advertisements on their radio stations.
- Efforts to overcome "dictates" with market research that justifies ads on minority-formatted stations were most commonly met with no response or no recission of the dictate by advertisers or ad agencies.
- Survey respondents estimated that sixty-one percent of the advertisements purchased on their stations were discounted. The average amount of the discount was estimated to be 59 percent.
- Survey respondents estimated that "no Urban/Spanish dictates" and "minority
discounts" reduce their revenues by an average of 63%.
- Forty-four percent estimated that "no Urban/Spanish dictates" and "minority
discounts" interfere with their ability to raise capital and to acquire minority-formatted stations.
- Forty-four percent estimated that "no Urban/Spanish dictates" and "minority
discounts," detract from the value of minority-formatted stations when they are being sold.
- "No Urban/Spanish dictates" and "minority discounts" constitute barriers to
competition because they detract from the amount of revenue earned per listener, and thus hinder a broadcaster's ability to attract investment capital, and to produce high quality news, information and entertainment programming in response to the needs
- Most radio stations that air minority-formatted programming are adversely affected
by advertising practices directed against minority listeners. Minority-owned stations, however, are disproportionately affected because 75% of them air programming targeted to minority listeners, compared to 8% for majority broadcasters.
- To the extent that minority formatted stations are unable to obtain advertising, their ability to serve the needs of listeners is impeded. The interest of all Americans, particularly minorities, in a broad and diverse range of informational and entertainment programming is undermined by advertising practices directed against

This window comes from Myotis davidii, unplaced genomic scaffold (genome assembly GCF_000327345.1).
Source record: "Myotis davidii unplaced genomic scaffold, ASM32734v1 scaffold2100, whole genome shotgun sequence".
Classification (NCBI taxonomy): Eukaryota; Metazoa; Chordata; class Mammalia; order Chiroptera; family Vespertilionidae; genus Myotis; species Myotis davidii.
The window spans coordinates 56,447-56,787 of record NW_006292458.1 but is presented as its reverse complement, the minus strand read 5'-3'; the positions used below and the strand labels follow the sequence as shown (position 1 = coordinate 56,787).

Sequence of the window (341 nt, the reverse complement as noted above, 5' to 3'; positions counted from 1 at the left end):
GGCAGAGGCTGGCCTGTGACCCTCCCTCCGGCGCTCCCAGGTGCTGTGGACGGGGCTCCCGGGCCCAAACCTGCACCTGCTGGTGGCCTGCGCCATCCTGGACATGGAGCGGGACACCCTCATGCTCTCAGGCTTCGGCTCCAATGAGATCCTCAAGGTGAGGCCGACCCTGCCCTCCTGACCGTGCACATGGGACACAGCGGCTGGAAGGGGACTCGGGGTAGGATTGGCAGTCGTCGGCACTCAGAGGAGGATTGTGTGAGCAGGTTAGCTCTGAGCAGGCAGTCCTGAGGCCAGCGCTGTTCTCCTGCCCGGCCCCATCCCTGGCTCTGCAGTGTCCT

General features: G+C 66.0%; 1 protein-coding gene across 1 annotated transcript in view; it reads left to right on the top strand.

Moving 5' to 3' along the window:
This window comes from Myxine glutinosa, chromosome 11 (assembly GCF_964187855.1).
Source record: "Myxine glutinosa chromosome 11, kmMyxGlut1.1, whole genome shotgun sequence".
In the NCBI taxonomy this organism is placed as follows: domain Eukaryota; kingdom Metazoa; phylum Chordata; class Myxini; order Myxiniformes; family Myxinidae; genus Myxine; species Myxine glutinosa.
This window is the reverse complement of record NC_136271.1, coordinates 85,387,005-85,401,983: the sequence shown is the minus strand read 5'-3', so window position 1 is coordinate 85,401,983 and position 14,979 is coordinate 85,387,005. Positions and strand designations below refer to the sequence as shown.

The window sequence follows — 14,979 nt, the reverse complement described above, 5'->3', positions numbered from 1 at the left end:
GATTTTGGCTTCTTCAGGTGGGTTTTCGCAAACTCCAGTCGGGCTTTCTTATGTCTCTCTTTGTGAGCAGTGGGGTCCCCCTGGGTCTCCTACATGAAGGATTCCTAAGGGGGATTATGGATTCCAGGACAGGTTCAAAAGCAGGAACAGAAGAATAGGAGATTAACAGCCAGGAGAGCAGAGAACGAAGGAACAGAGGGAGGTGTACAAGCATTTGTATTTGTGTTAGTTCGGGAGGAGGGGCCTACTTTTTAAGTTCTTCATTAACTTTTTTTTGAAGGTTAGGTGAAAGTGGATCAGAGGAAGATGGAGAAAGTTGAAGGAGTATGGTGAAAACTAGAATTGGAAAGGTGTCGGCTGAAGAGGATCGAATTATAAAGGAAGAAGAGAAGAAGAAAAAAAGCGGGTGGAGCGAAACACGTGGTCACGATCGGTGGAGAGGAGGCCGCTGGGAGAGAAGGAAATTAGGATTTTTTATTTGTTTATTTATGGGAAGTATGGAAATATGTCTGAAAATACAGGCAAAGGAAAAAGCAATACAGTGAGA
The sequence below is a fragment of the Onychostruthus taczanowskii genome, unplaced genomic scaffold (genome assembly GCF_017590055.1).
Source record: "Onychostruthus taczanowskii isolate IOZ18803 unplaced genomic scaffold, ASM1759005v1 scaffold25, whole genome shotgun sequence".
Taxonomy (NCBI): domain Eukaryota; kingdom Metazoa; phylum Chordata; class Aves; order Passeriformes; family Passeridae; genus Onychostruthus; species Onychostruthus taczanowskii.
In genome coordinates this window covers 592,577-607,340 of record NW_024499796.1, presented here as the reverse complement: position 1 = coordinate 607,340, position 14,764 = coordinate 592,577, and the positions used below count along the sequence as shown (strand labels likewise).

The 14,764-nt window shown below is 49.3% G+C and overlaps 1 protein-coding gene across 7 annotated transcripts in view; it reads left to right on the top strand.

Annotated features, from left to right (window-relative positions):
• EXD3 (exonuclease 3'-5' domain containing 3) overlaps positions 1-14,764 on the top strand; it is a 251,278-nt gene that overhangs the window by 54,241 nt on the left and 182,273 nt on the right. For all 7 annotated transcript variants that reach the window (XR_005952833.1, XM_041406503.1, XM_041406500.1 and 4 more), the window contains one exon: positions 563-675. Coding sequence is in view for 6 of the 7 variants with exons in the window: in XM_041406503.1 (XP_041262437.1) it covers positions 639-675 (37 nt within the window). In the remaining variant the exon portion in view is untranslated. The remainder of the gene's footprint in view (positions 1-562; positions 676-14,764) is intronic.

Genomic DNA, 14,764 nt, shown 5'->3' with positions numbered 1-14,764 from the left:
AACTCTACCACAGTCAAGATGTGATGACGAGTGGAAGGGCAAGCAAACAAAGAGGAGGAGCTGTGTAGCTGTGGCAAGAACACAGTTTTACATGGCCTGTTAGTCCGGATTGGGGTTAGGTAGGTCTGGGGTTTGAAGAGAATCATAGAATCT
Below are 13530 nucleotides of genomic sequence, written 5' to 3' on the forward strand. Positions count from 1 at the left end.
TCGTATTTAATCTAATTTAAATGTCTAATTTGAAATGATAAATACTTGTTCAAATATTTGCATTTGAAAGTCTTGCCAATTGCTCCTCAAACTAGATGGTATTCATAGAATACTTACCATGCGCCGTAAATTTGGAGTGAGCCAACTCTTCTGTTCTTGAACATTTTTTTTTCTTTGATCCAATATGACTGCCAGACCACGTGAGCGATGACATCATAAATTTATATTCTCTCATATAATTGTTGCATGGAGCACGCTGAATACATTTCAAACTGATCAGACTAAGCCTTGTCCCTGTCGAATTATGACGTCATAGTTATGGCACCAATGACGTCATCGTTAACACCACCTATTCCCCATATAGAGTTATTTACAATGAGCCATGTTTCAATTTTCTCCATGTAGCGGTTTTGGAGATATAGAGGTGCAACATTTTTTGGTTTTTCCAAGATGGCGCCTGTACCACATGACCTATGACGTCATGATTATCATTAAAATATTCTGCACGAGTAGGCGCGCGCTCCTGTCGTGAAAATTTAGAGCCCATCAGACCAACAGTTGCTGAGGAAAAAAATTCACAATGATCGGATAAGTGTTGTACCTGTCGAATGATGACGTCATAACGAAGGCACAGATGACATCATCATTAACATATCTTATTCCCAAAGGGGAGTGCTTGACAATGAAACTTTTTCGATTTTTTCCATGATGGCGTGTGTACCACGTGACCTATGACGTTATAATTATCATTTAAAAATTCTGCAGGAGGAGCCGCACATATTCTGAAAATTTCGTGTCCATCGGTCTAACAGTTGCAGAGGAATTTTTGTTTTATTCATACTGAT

minority consumers. Hence, "no Urban/Spanish dictates" and "minority discounts," undermine competition and detract from the First Amendment goal of diversity of viewpoint.
- Subsequent research should endeavor to quantify the causal relationship between
advertising practices and disparities in the advertising performance of minority-formatted and general market stations, and minority and majority-owned stations controlling for various factors such as ownership size, audience income, and market location.
- The Federal Communications Commission and the Federal Trade Commission
should assemble a joint task force for the purpose of adopting a policy statement on acceptable advertising practices.
- Based upon the findings of subsequent research, the federal government should
decide whether to issue an executive order that prohibits federal agencies from contracting with advertising agencies that practice "no Urban/Spanish dictates" and "minority discounts," or that otherwise fail to comply with the policy statement of the
joint task force.
- The advertising and broadcast industries should adopt a code of conduct that requires buying decisions to be based upon market research and not flawed stereotypical assumptions. "No Urban/Spanish dictates" and "minority discounts" should be prohibited. Broadcasters should be required to prominently disclose whether the
market research they use in conjunction with sales promotion has been prepared by a service that has been accredited by the Media Ratings Council. In instances where a non-accredited market research service is used, broadcasters should be required by
the FCC to show cause why they do not use a service that is currently accredited by the Media Ratings Council.
Comparison of Minority and Major Broadcasters by Format
(All figures are averages. Currrency in thousands)
|(Number of Stations)
||'96 Nat Rev
||# Nat. Stat.
||'96 Stat. Rev.
|Majority Owned - All (3293)
|Majority Owned - Small (2,288)
|Minority Owned - All (39)
|Minority Targeted Formats
|Majority Owned - All (297)
|Majority Owned - Small (193)
|Minority Owned - All (116)
Source: "When Being No. 1 Is Not Enough: The Impact of Advertising
Practices On Minority-Owned & Minority-Formatted Broadcast Stations." (page 79)
Civil Rights Forum on Communications Policy.